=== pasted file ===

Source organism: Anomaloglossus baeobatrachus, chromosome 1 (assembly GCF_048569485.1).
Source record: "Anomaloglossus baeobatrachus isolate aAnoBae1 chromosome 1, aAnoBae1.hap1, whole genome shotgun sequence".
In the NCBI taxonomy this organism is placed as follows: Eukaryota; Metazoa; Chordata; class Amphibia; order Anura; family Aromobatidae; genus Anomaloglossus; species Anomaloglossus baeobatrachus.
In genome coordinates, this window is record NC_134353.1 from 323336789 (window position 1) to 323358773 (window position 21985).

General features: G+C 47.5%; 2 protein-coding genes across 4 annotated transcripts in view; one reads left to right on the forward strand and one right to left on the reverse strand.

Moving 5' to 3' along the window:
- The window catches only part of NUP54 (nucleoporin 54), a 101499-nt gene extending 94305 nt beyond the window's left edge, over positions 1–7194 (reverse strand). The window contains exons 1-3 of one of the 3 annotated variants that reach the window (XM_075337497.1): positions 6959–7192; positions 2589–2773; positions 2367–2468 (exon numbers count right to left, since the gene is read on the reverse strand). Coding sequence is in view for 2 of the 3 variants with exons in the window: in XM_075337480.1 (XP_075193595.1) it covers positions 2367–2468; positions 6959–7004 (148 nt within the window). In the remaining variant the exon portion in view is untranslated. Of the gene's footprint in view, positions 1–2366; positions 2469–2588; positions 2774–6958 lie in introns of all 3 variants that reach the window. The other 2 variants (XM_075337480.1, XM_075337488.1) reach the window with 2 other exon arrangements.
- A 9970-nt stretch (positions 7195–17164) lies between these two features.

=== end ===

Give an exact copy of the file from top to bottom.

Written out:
Source organism: Anomaloglossus baeobatrachus, chromosome 1 (assembly GCF_048569485.1).
Source record: "Anomaloglossus baeobatrachus isolate aAnoBae1 chromosome 1, aAnoBae1.hap1, whole genome shotgun sequence".
In the NCBI taxonomy this organism is placed as follows: Eukaryota; Metazoa; Chordata; class Amphibia; order Anura; family Aromobatidae; genus Anomaloglossus; species Anomaloglossus baeobatrachus.
In genome coordinates, this window is record NC_134353.1 from 323336789 (window position 1) to 323358773 (window position 21985).

General features: G+C 47.5%; 2 protein-coding genes across 4 annotated transcripts in view; one reads left to right on the forward strand and one right to left on the reverse strand.

Moving 5' to 3' along the window:
- The window catches only part of NUP54 (nucleoporin 54), a 101499-nt gene extending 94305 nt beyond the window's left edge, over positions 1–7194 (reverse strand). The window contains exons 1-3 of one of the 3 annotated variants that reach the window (XM_075337497.1): positions 6959–7192; positions 2589–2773; positions 2367–2468 (exon numbers count right to left, since the gene is read on the reverse strand). Coding sequence is in view for 2 of the 3 variants with exons in the window: in XM_075337480.1 (XP_075193595.1) it covers positions 2367–2468; positions 6959–7004 (148 nt within the window). In the remaining variant the exon portion in view is untranslated. Of the gene's footprint in view, positions 1–2366; positions 2469–2588; positions 2774–6958 lie in introns of all 3 variants that reach the window. The other 2 variants (XM_075337480.1, XM_075337488.1) reach the window with 2 other exon arrangements.
- A 9970-nt stretch (positions 7195–17164) lies between these two features.